When my turn came to enter the chaos of the book sale hall, I saw that books were piled on top of tables, in boxes under the tables, and on window sills, and I had no idea where to begin. There had apparently been some effort to place the books by categories: Cooking, Adult Fiction, YA Fiction, History, etc. But the signage was small and, to be honest, the crowds made it impossible to figure out where anything was. So, I just went to where the crowd propelled me and found myself standing at the table where the cookbooks were set up. What joy! Kismet! Nirvana! Right under my nose were three Julia Child cookbooks, and Beard on Bread by James Beard. I gathered them up in my arms - not easy since one is a huge volume - and allowed myself to get swept along once again in the tide...allowing fortune to land me at another table. And so it went for 45 minutes. Happily, one of the library sale volunteers handed me two plastic shopping bags to tote my books around (landfill be damned - this was an emergency) and I took them. I bought eleven books - all that would fit in the bags - feeling slightly disappointed that I'd left my canvas bags behind. Grand total for all eleven? $9.00. Here's what I got:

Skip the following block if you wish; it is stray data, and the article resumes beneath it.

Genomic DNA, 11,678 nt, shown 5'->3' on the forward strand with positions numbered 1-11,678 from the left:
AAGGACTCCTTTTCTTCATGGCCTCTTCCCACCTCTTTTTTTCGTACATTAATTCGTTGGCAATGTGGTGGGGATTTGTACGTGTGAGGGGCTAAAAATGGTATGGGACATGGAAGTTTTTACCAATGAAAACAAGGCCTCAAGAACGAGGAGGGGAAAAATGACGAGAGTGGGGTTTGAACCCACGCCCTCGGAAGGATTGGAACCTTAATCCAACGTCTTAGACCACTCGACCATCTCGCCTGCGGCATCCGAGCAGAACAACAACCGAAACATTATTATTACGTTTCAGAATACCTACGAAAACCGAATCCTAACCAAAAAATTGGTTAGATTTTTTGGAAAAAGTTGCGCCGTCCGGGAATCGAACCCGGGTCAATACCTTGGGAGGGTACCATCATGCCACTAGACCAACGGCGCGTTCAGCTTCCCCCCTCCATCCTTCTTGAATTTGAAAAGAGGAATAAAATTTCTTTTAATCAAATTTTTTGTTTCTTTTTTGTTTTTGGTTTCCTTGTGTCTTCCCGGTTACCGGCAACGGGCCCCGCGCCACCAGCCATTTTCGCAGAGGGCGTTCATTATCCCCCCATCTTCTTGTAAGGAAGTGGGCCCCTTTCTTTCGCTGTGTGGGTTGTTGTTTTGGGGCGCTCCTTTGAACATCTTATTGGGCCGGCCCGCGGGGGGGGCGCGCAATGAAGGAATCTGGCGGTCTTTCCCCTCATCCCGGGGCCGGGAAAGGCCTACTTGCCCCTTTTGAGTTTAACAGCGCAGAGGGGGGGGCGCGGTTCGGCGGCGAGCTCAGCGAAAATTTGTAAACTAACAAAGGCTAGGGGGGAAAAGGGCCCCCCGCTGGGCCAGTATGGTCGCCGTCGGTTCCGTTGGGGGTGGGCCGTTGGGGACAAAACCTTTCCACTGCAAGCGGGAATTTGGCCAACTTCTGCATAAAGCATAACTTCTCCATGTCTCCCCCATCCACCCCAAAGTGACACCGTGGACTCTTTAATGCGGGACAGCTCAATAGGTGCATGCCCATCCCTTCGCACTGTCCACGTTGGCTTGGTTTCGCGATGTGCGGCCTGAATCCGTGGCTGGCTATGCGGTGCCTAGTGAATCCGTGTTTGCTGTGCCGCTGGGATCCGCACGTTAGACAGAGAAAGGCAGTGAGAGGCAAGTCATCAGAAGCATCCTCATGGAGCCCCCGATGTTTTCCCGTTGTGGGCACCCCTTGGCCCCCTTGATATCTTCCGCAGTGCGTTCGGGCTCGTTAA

Chasing Redbird by Sharon Creech (never heard of her, thought it looked good)
Kitchen God's Wife by Amy Tan (liked Bonesetters Daughter)
Snow by Orhan Pamuk (remembered one of the bloggers I read mentioned it)
Well Schooled in Murder by Elizabeth George (no explanation necessary)
The Robber Bride by Margaret Atwood (just picked up The Blind Assassin)
Murder Must Advertise by Dorothy Sayers (love her)
Portrait of Dorian Gray (not wild about Wilde, but love this story)
The Way to Cook by Julia Child
Mastering the Art of French Cooking, Vol. II (so cool since I already have Vol. I)
Julia Child and More Company
Beard on Bread by James Beard (Baking bread is my therapy.)